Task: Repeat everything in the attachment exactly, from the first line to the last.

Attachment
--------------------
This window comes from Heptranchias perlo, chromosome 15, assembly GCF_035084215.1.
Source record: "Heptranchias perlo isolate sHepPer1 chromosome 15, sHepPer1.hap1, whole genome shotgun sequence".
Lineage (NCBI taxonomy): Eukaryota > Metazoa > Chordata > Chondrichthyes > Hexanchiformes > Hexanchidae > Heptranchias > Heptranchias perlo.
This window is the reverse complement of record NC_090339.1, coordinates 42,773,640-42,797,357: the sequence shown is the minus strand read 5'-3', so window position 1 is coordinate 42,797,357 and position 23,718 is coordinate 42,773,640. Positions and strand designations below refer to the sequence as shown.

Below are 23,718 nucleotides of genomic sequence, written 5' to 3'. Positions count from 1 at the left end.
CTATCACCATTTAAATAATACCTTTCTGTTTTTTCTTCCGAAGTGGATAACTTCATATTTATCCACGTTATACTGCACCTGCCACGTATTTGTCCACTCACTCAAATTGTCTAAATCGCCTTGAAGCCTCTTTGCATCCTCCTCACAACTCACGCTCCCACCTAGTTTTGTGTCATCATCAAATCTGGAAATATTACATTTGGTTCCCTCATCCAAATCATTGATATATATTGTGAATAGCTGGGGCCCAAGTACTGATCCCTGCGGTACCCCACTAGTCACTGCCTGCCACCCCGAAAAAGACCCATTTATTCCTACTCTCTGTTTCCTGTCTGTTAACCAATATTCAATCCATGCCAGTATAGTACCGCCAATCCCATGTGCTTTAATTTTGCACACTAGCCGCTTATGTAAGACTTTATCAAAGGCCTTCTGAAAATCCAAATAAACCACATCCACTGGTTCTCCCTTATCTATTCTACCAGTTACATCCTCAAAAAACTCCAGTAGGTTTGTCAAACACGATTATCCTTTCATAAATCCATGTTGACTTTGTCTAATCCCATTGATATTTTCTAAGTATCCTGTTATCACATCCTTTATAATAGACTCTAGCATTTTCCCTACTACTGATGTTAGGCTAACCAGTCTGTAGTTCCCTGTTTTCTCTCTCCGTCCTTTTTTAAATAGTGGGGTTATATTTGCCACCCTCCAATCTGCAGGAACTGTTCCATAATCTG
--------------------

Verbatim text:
This window comes from Heptranchias perlo, chromosome 15, assembly GCF_035084215.1.
Source record: "Heptranchias perlo isolate sHepPer1 chromosome 15, sHepPer1.hap1, whole genome shotgun sequence".
Lineage (NCBI taxonomy): Eukaryota > Metazoa > Chordata > Chondrichthyes > Hexanchiformes > Hexanchidae > Heptranchias > Heptranchias perlo.
This window is the reverse complement of record NC_090339.1, coordinates 42,773,640-42,797,357: the sequence shown is the minus strand read 5'-3', so window position 1 is coordinate 42,797,357 and position 23,718 is coordinate 42,773,640. Positions and strand designations below refer to the sequence as shown.

Below are 23,718 nucleotides of genomic sequence, written 5' to 3'. Positions count from 1 at the left end.
CTATCACCATTTAAATAATACCTTTCTGTTTTTTCTTCCGAAGTGGATAACTTCATATTTATCCACGTTATACTGCACCTGCCACGTATTTGTCCACTCACTCAAATTGTCTAAATCGCCTTGAAGCCTCTTTGCATCCTCCTCACAACTCACGCTCCCACCTAGTTTTGTGTCATCATCAAATCTGGAAATATTACATTTGGTTCCCTCATCCAAATCATTGATATATATTGTGAATAGCTGGGGCCCAAGTACTGATCCCTGCGGTACCCCACTAGTCACTGCCTGCCACCCCGAAAAAGACCCATTTATTCCTACTCTCTGTTTCCTGTCTGTTAACCAATATTCAATCCATGCCAGTATAGTACCGCCAATCCCATGTGCTTTAATTTTGCACACTAGCCGCTTATGTAAGACTTTATCAAAGGCCTTCTGAAAATCCAAATAAACCACATCCACTGGTTCTCCCTTATCTATTCTACCAGTTACATCCTCAAAAAACTCCAGTAGGTTTGTCAAACACGATTATCCTTTCATAAATCCATGTTGACTTTGTCTAATCCCATTGATATTTTCTAAGTATCCTGTTATCACATCCTTTATAATAGACTCTAGCATTTTCCCTACTACTGATGTTAGGCTAACCAGTCTGTAGTTCCCTGTTTTCTCTCTCCGTCCTTTTTTAAATAGTGGGGTTATATTTGCCACCCTCCAATCTGCAGGAACTGTTCCATAATCTG